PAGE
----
Comparative Law - LW522

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Module delivery information

Location Term Level1 Credits (ECTS)2 Current Convenor3 2021 to 2022
Canterbury
(version 2)
Autumn and Spring 6 30 (15) DR S Glanert checkmark-circle

Overview

In the current context of globalization, postcolonialism and transnationalism, not to mention the Europeanization of laws, every law student in the UK will almost inevitably encounter foreign law in the course of his or her professional life. For one thing, the legislator shows itself more and more open to the influence of foreign legal ideas in the legislative process. Also, appellate judges increasingly refer to foreign law in the course of their opinions. Further, private parties often enter into legal arrangements, such as contracts or wills, presenting an international dimension. In sum, nowadays, foreign law is everywhere and cannot be circumvented.

This module intends to provide law students with the necessary intellectual equipment allowing them to approach any foreign law (not only European laws) in a meaningful way. In particular, the module will heighten students' sensitization to the specificity of foreign legal cultures and encourage them to reflect in depth upon the possibilities and limits of cross-border interaction in the law. Another feature of this module will be a critical introduction to hermeneutics, deconstruction and translation studies with specific reference being made to law as these lines of thought are most relevant for comparatists. Throughout the course, concrete examples will be developed from a range of different national laws.

Details

Contact hours

• Contact hours: 30
• Private study hours: 270


• Total study hours: 300

Method of assessment

Main assessment methods

The module will be assessed by 100% coursework as follows:

1. A short paper, 2000 words, 20% of the final mark.
2. A short paper, 2000 words, 20% of the final mark.
3. A short paper, 1000 words, 20% of the final mark.
4. An essay, 3000 words, 40% of the final mark.

Reassessment methods

The module will be reassessed by retrieval instrument (100% coursework).

Indicative reading

• Stephen Breyer, The Court and the World (New York: Alfred A. Knopf, 2015).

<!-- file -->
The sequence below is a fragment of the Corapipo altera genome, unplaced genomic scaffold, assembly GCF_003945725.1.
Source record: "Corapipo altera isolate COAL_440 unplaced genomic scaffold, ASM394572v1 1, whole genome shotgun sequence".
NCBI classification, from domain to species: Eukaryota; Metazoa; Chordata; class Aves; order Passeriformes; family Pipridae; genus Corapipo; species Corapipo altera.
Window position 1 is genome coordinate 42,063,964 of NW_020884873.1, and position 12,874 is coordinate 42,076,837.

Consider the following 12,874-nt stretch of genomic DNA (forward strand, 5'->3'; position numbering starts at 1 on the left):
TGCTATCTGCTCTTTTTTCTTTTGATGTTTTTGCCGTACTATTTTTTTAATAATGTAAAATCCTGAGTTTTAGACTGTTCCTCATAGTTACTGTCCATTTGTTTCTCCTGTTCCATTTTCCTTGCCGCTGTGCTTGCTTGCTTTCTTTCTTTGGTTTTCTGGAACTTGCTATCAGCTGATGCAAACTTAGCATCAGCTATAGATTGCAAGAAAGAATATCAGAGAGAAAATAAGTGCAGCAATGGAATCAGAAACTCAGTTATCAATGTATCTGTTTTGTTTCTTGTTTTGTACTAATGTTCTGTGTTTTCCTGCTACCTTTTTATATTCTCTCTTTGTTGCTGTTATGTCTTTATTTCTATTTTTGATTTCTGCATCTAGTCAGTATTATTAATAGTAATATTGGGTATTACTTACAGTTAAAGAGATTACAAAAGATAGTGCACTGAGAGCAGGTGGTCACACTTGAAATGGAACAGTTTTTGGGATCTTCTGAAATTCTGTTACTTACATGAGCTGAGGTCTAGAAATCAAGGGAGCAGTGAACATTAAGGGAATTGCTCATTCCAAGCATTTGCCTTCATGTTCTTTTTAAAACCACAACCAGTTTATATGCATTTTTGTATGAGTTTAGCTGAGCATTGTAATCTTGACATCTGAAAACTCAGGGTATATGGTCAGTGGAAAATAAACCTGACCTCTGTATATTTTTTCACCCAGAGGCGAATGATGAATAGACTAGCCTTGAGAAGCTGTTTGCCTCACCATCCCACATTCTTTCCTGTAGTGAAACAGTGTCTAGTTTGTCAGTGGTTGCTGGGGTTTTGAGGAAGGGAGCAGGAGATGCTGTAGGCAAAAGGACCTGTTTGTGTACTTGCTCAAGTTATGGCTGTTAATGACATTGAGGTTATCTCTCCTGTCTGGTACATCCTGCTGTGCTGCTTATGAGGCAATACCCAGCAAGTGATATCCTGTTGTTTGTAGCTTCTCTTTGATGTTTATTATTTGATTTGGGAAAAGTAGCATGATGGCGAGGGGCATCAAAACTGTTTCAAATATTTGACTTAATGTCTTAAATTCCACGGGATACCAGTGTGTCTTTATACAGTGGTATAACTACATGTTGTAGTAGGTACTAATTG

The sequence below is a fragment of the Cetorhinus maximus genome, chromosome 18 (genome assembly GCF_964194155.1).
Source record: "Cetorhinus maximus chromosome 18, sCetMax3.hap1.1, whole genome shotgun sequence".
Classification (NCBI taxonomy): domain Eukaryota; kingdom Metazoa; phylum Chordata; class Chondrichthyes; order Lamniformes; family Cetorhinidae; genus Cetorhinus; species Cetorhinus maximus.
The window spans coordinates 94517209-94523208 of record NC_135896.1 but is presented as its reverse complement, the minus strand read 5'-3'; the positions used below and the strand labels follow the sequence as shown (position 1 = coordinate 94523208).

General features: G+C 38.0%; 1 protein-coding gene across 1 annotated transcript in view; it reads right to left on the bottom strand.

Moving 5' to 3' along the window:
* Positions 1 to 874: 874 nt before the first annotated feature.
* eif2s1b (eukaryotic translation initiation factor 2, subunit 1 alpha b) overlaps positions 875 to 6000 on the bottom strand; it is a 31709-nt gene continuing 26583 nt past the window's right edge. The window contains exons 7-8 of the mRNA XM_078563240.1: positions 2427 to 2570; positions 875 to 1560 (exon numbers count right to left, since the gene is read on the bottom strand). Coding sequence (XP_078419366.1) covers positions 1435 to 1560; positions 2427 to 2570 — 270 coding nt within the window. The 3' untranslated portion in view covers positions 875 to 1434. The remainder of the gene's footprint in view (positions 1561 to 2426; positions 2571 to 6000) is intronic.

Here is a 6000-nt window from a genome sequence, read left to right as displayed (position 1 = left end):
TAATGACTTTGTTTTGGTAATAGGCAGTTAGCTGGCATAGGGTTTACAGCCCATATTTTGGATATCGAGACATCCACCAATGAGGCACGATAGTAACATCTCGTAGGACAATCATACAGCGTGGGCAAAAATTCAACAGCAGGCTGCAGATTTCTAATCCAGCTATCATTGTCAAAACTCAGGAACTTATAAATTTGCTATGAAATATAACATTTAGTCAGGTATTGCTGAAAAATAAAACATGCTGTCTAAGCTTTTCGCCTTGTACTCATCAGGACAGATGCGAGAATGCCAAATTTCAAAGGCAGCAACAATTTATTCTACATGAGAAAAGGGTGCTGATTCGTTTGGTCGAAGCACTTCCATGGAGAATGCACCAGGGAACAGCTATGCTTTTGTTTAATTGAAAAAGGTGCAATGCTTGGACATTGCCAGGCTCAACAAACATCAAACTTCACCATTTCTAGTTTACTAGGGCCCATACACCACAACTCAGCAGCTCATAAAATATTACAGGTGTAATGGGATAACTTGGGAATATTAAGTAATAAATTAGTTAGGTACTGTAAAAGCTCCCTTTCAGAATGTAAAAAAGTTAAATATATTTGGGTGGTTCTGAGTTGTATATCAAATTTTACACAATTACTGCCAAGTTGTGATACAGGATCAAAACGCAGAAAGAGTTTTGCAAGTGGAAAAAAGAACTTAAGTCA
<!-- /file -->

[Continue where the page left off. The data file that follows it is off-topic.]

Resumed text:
• Günter Frankenberg, Comparative Law as Critique (Cheltenham: E. Elgar, 2016).
• Simone Glanert (ed.), Comparative Law – Engaging Translation (London: Routledge, 2014).
• Patrick Glenn, Legal Traditions of the World, 5th ed. (Oxford: Oxford University Press, 2014).
• Vicky C. Jackson, Constitutional Engagement in a Transnational Era (Oxford: Oxford University Press, 2010).
• George Ritzer and Paul Dean, Globalization: A Basic Text, 2nd ed. (Oxford: Wiley-Blackwell, 2015).
• Geoffrey Samuel, An Introduction to Comparative Law Theory and Method (Oxford: Hart, 2014).
• Mathias Siems, Comparative Law (Cambridge: Cambridge University Press, 2014).
• Konrad Zweigert and Hein Kötz, An Introduction to Comparative Law, transl. Tony Weir, 3rd ed. (Oxford: Oxford University Press, 1998).

See the library reading list for this module (Canterbury)

Learning outcomes

The intended subject specific learning outcomes.
On successfully completing the module students will be able to:

1. Demonstrate a thorough understanding of the current theoretical debates within the field of comparative law;
2. Demonstrate a systematic ability to engage critically with the various, and at times conflicting, methods informing comparative law;
3. Demonstrate a detailed understanding of hermeneutics, deconstruction and translation studies as these movements pertain to the study of comparative law;
4. Demonstrate critical sensitivity to the cultural embeddedness of legal comparisons;
5. Demonstrate a sound understanding of the conditions under which legal ideas travel between different legal cultures;
6. Systematically identify legal problems arising in various legal cultures which can be better understood and sometimes even resolved through the recourse to law;
7. Demonstrate a thorough understanding of the economic, political and/or social implications arising from the application of various theories informing law.

The intended generic learning outcomes.
On successfully completing the module students will be able to:

1. Undertake guided and independent research by taking into account a variety of sources of information;
2. read carefully and efficiently both legal and non-legal texts;
3. Demonstrate argumentation skills;
4. Engage critically with legal and non-legal sources in writings;
5. Present material with proper citations and use of references.

Notes

  1. Credit level 6. Higher level module usually taken in Stage 3 of an undergraduate degree.
  2. ECTS credits are recognised throughout the EU and allow you to transfer credit easily from one university to another.
  3. The named convenor is the convenor for the current academic session.
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